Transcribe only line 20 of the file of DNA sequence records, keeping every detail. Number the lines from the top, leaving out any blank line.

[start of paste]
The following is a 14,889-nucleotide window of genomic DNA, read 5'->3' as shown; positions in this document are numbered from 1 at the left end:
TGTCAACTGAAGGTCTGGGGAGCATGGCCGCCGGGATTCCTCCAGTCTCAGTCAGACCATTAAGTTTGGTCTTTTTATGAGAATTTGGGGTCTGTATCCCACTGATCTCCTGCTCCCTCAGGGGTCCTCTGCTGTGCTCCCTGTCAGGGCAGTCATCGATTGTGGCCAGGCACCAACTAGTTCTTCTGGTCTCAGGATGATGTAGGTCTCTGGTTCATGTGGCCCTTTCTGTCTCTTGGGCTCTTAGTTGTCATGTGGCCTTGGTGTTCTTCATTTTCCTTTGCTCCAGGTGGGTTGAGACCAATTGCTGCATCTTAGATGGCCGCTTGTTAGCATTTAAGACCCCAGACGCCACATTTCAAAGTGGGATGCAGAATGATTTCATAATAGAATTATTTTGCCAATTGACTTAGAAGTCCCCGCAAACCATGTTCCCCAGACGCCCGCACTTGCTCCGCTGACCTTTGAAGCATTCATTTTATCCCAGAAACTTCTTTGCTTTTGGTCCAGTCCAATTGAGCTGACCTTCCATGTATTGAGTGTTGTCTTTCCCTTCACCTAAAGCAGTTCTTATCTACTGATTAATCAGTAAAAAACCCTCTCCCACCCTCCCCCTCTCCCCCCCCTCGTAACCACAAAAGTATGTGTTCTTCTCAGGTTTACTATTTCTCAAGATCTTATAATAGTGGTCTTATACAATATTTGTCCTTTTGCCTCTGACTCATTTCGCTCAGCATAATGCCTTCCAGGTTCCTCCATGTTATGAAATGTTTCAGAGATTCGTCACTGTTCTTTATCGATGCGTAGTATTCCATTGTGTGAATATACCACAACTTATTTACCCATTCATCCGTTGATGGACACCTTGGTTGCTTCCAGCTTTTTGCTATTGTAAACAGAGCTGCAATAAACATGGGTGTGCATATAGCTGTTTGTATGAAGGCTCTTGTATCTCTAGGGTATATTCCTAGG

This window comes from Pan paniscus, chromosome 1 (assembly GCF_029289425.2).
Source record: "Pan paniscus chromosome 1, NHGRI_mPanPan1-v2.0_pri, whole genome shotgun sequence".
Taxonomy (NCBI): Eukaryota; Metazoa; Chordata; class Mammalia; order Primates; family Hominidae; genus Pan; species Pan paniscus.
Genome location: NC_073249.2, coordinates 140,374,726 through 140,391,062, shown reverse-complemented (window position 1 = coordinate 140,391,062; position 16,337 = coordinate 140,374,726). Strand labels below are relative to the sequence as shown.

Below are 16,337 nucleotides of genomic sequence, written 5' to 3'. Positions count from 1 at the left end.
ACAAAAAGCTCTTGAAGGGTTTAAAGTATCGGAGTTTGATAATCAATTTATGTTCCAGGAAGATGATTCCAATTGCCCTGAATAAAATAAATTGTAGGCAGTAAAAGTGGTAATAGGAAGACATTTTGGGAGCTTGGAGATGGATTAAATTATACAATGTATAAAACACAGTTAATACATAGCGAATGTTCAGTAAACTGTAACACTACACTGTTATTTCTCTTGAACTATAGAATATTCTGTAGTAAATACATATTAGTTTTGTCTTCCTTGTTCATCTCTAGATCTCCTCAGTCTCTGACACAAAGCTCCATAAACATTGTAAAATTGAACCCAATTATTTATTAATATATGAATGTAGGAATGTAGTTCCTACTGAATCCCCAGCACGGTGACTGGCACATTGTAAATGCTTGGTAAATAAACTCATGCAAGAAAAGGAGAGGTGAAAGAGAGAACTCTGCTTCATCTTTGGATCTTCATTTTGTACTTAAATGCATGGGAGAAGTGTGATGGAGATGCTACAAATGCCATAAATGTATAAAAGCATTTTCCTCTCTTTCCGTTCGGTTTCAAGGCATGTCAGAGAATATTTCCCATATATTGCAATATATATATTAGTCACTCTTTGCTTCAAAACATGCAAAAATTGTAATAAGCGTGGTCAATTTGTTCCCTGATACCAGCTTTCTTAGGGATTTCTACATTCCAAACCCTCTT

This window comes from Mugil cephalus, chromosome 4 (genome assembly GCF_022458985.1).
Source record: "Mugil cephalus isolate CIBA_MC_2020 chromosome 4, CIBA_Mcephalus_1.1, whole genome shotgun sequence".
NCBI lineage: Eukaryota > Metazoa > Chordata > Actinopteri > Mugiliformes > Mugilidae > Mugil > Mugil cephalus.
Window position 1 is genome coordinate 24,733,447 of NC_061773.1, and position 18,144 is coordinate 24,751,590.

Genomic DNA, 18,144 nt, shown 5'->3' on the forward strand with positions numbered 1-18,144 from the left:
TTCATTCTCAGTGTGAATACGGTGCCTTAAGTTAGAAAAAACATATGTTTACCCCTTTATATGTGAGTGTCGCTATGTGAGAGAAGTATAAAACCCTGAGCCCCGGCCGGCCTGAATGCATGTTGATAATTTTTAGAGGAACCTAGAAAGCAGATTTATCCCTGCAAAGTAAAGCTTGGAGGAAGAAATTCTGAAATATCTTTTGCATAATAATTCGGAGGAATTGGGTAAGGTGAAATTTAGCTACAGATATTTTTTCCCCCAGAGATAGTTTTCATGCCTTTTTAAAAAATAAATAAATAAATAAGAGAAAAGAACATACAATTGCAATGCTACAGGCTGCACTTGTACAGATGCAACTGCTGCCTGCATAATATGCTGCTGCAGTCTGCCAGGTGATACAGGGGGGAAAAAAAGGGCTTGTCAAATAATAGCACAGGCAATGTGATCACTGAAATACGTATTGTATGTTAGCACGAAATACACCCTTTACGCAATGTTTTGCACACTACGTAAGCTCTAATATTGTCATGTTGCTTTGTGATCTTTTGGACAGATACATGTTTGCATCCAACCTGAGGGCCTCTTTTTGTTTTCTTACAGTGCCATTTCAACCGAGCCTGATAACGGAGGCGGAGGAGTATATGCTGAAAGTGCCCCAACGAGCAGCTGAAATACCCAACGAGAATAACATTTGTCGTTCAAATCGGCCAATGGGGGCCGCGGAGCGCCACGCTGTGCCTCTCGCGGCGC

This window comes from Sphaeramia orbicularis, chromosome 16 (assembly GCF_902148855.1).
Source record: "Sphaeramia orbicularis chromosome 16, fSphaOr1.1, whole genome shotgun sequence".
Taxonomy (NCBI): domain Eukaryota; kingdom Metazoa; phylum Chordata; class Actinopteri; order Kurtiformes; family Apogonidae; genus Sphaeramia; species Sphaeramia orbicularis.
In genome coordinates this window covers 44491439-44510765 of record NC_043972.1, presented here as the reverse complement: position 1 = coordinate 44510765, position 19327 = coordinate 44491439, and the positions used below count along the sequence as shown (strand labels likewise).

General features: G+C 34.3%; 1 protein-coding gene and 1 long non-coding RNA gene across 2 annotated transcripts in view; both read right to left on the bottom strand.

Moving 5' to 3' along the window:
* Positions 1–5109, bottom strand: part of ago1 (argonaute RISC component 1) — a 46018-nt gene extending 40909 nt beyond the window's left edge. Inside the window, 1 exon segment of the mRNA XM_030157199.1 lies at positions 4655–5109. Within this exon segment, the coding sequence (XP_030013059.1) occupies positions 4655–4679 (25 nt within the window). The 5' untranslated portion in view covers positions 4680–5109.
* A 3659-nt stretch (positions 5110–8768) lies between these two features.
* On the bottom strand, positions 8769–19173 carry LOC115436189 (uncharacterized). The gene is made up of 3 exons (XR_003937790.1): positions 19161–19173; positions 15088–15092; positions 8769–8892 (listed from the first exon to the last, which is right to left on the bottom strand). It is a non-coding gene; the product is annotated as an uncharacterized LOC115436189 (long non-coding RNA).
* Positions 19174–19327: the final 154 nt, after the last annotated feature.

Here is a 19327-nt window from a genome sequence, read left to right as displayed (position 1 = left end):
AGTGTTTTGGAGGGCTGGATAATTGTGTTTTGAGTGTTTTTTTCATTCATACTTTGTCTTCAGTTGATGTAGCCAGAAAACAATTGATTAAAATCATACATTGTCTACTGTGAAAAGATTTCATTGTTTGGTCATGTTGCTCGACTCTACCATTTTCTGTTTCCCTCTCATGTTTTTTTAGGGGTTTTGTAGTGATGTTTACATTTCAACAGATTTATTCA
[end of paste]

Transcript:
Moving 5' to 3' along the window: